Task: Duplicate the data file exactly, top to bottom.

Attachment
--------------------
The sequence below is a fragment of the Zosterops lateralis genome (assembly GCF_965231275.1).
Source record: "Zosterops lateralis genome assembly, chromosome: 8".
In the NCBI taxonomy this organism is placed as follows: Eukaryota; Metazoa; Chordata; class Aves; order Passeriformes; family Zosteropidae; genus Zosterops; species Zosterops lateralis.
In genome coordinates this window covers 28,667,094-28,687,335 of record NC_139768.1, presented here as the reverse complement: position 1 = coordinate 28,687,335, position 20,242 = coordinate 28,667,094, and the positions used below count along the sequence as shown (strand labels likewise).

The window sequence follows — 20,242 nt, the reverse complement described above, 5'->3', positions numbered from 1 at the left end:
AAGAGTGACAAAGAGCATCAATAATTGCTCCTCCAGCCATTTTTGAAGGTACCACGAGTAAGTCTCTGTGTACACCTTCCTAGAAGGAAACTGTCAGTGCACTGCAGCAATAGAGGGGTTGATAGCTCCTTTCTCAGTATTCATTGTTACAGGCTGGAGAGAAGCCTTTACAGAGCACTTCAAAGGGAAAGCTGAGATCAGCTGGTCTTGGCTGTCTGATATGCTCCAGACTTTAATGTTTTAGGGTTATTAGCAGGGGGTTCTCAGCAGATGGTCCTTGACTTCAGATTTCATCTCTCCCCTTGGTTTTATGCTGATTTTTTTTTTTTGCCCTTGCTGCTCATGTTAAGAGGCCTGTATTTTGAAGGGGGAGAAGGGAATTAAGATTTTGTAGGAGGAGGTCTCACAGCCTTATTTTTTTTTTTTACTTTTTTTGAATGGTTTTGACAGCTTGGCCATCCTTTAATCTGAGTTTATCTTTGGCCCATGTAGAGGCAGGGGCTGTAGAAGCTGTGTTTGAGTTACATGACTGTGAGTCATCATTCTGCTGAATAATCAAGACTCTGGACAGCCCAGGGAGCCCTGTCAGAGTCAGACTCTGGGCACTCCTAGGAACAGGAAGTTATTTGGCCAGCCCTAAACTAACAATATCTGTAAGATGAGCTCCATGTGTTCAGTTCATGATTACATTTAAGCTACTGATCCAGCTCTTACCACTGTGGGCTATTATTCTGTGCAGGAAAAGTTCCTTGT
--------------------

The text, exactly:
The sequence below is a fragment of the Zosterops lateralis genome (assembly GCF_965231275.1).
Source record: "Zosterops lateralis genome assembly, chromosome: 8".
In the NCBI taxonomy this organism is placed as follows: Eukaryota; Metazoa; Chordata; class Aves; order Passeriformes; family Zosteropidae; genus Zosterops; species Zosterops lateralis.
In genome coordinates this window covers 28,667,094-28,687,335 of record NC_139768.1, presented here as the reverse complement: position 1 = coordinate 28,687,335, position 20,242 = coordinate 28,667,094, and the positions used below count along the sequence as shown (strand labels likewise).

The window sequence follows — 20,242 nt, the reverse complement described above, 5'->3', positions numbered from 1 at the left end:
AAGAGTGACAAAGAGCATCAATAATTGCTCCTCCAGCCATTTTTGAAGGTACCACGAGTAAGTCTCTGTGTACACCTTCCTAGAAGGAAACTGTCAGTGCACTGCAGCAATAGAGGGGTTGATAGCTCCTTTCTCAGTATTCATTGTTACAGGCTGGAGAGAAGCCTTTACAGAGCACTTCAAAGGGAAAGCTGAGATCAGCTGGTCTTGGCTGTCTGATATGCTCCAGACTTTAATGTTTTAGGGTTATTAGCAGGGGGTTCTCAGCAGATGGTCCTTGACTTCAGATTTCATCTCTCCCCTTGGTTTTATGCTGATTTTTTTTTTTTGCCCTTGCTGCTCATGTTAAGAGGCCTGTATTTTGAAGGGGGAGAAGGGAATTAAGATTTTGTAGGAGGAGGTCTCACAGCCTTATTTTTTTTTTTTACTTTTTTTGAATGGTTTTGACAGCTTGGCCATCCTTTAATCTGAGTTTATCTTTGGCCCATGTAGAGGCAGGGGCTGTAGAAGCTGTGTTTGAGTTACATGACTGTGAGTCATCATTCTGCTGAATAATCAAGACTCTGGACAGCCCAGGGAGCCCTGTCAGAGTCAGACTCTGGGCACTCCTAGGAACAGGAAGTTATTTGGCCAGCCCTAAACTAACAATATCTGTAAGATGAGCTCCATGTGTTCAGTTCATGATTACATTTAAGCTACTGATCCAGCTCTTACCACTGTGGGCTATTATTCTGTGCAGGAAAAGTTCCTTGT